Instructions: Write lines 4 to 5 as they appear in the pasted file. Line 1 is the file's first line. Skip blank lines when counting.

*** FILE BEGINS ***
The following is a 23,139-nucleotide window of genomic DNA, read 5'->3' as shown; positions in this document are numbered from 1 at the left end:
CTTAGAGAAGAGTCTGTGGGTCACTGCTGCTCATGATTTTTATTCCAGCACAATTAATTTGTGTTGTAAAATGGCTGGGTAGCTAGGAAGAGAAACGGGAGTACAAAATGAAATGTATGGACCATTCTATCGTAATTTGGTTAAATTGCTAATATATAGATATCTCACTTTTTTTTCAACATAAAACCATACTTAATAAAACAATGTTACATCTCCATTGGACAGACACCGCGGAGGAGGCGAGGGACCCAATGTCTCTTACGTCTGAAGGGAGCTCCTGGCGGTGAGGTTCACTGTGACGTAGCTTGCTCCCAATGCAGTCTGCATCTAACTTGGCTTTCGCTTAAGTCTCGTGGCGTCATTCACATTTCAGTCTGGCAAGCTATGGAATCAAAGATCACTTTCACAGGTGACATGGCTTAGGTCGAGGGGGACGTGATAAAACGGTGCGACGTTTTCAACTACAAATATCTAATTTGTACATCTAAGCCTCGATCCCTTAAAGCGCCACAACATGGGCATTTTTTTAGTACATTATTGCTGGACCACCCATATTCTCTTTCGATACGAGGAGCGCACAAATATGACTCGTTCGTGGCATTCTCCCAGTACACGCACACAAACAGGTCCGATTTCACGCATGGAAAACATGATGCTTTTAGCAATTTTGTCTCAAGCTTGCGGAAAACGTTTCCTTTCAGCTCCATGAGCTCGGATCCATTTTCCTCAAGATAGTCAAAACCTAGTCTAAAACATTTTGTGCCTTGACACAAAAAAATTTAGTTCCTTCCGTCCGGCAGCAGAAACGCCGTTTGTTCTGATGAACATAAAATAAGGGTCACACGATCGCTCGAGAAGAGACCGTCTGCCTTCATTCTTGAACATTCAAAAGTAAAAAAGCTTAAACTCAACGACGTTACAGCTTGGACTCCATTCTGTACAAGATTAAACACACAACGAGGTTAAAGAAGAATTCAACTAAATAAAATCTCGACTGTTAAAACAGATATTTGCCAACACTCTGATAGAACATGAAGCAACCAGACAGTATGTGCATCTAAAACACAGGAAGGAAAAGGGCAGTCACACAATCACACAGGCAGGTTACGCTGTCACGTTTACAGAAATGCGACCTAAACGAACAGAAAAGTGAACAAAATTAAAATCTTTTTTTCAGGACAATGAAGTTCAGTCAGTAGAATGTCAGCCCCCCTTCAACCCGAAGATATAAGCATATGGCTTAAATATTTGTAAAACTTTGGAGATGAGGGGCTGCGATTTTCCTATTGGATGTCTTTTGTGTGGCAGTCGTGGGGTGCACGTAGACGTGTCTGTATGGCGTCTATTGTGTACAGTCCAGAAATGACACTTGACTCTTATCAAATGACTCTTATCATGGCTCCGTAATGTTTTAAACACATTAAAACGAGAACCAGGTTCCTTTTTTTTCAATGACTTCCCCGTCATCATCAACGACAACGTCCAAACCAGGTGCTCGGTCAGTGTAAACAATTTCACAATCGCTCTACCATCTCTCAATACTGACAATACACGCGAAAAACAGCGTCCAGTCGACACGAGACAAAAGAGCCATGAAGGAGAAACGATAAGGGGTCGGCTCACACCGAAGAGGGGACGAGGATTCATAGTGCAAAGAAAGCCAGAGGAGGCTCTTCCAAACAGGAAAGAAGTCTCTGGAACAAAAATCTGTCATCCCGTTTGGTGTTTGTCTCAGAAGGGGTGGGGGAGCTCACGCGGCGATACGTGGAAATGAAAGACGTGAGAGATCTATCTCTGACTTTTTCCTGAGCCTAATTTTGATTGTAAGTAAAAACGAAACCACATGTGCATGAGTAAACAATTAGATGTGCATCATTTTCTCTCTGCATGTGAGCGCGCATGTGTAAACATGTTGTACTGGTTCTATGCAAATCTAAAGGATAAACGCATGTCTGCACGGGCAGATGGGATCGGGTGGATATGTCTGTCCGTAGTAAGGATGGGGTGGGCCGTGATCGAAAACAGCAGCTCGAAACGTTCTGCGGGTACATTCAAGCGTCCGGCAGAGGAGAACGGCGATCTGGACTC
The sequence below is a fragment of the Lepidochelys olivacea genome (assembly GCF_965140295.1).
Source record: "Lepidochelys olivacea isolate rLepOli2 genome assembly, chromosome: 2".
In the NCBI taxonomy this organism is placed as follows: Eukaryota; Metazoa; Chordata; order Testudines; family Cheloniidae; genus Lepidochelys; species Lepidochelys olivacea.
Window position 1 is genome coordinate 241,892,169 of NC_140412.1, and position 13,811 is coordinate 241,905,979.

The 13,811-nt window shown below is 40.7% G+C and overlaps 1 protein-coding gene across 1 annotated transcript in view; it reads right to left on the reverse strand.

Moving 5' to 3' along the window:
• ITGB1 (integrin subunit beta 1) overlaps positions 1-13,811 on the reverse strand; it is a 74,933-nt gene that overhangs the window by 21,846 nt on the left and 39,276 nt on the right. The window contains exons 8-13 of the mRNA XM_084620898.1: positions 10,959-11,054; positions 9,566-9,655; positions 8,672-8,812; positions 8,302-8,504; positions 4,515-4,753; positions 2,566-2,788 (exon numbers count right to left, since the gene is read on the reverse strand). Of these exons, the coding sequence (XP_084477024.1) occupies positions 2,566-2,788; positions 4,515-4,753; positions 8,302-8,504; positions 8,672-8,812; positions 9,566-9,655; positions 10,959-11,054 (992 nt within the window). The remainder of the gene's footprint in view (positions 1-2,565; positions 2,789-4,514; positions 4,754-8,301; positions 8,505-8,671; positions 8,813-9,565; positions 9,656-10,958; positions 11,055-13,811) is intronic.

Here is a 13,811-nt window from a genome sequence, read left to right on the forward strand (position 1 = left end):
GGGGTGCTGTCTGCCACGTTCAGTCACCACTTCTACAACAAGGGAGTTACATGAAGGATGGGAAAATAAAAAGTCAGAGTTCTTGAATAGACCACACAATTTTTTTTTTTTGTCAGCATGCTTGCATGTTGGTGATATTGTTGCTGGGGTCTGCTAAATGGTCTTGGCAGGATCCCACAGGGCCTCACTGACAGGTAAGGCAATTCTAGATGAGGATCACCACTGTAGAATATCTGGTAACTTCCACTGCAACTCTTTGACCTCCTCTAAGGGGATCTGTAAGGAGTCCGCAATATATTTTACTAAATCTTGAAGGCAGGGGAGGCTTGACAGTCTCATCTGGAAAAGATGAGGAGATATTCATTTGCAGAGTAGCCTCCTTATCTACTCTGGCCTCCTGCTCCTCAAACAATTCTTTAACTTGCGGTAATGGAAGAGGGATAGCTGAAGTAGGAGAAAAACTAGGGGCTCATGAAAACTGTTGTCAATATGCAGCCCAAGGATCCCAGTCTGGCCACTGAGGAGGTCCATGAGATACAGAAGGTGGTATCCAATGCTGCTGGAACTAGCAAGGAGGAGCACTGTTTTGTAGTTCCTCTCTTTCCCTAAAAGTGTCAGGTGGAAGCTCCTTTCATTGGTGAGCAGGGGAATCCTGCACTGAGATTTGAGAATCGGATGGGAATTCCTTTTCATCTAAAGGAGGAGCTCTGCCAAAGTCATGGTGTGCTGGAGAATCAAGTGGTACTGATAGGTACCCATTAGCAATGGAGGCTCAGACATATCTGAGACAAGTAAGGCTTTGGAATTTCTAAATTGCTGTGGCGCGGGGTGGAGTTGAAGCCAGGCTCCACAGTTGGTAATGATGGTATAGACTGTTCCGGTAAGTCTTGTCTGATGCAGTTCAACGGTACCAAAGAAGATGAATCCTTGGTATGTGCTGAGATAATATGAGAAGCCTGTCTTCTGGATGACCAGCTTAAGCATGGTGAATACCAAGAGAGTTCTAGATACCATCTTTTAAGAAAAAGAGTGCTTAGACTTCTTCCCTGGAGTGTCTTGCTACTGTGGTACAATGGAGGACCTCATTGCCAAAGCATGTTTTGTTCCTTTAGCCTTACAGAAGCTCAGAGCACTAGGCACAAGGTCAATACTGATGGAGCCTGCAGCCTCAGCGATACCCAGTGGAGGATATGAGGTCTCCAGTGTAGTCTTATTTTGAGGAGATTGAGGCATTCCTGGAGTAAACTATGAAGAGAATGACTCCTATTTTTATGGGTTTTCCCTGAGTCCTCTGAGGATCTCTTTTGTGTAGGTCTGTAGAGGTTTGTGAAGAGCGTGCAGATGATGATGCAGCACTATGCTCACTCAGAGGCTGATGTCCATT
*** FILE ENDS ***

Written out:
Source record: "Lepidochelys olivacea isolate rLepOli2 genome assembly, chromosome: 2".
In the NCBI taxonomy this organism is placed as follows: Eukaryota; Metazoa; Chordata; order Testudines; family Cheloniidae; genus Lepidochelys; species Lepidochelys olivacea.